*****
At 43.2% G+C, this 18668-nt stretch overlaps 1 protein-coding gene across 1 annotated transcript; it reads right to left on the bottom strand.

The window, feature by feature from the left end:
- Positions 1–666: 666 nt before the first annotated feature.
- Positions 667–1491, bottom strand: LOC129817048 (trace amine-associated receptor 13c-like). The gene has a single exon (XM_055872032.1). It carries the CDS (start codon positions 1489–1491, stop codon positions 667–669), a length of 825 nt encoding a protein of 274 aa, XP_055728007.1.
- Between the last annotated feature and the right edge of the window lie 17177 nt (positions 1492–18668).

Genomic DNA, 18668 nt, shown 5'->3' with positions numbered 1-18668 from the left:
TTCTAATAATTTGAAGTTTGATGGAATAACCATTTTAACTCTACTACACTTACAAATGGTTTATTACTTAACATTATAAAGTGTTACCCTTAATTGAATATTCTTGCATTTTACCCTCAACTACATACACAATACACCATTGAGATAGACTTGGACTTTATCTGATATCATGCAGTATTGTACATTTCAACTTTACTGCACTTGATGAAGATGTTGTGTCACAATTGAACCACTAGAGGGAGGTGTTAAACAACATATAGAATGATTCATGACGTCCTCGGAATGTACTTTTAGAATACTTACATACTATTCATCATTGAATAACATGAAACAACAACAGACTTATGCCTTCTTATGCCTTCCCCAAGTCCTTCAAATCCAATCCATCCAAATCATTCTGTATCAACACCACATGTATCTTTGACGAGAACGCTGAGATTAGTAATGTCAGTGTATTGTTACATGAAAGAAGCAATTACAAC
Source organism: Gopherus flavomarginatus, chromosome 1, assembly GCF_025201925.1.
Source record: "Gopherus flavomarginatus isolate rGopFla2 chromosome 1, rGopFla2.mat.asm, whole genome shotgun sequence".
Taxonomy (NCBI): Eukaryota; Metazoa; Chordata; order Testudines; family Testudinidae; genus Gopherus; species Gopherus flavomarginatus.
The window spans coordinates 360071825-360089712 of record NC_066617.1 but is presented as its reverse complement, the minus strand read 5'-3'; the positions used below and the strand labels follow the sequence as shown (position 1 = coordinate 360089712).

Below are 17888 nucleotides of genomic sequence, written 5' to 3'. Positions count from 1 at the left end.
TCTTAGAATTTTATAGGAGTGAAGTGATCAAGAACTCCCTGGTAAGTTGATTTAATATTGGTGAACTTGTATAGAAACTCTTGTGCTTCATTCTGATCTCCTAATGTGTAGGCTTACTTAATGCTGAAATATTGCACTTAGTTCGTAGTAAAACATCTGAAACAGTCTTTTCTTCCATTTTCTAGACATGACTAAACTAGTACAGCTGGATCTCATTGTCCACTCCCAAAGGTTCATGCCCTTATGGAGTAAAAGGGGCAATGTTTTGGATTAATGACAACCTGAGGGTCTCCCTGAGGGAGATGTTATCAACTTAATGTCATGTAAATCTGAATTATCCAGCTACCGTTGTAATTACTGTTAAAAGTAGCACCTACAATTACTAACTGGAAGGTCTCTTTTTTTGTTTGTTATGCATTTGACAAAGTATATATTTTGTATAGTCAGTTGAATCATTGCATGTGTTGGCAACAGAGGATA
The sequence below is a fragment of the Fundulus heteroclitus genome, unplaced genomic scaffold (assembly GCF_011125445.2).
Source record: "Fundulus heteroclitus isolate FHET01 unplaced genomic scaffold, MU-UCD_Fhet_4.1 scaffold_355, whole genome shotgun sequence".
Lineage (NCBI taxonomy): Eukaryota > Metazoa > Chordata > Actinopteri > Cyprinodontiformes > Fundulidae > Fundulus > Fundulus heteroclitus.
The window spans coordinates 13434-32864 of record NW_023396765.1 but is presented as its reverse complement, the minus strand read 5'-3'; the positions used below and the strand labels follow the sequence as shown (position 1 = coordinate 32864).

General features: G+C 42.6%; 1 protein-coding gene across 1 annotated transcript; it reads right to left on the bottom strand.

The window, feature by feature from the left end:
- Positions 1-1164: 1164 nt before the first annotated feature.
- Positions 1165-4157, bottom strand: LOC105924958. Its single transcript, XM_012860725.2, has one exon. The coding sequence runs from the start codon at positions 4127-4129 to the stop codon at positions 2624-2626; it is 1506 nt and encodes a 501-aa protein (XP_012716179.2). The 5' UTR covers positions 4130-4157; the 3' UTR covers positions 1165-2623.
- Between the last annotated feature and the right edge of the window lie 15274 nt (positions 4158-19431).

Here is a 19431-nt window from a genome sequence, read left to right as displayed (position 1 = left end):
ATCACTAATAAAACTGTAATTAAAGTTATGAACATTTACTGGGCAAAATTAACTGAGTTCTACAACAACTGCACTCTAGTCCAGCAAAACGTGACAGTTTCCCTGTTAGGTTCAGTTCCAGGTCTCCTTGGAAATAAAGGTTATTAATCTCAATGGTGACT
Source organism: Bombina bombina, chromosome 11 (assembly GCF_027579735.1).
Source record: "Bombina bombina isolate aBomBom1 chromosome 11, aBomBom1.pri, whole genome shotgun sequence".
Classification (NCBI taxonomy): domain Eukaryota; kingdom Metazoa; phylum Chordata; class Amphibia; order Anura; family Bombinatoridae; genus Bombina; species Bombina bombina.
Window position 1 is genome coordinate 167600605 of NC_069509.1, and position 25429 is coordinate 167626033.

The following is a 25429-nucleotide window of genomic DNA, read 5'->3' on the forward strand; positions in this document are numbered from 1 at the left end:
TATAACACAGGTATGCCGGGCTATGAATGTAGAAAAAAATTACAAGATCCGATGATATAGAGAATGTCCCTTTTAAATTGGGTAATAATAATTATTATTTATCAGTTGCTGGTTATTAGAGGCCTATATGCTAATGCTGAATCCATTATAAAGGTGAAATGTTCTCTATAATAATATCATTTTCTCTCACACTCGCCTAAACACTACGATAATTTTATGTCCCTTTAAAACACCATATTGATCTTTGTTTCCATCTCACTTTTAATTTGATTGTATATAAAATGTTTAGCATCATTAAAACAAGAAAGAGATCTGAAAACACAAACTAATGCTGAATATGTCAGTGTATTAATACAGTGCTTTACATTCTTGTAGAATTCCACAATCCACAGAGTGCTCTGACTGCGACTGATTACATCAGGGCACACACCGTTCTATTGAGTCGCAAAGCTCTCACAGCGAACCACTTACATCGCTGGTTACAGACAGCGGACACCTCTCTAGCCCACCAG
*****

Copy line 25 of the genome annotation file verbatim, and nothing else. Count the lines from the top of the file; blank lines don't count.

Source organism: Bombina bombina, chromosome 11 (assembly GCF_027579735.1).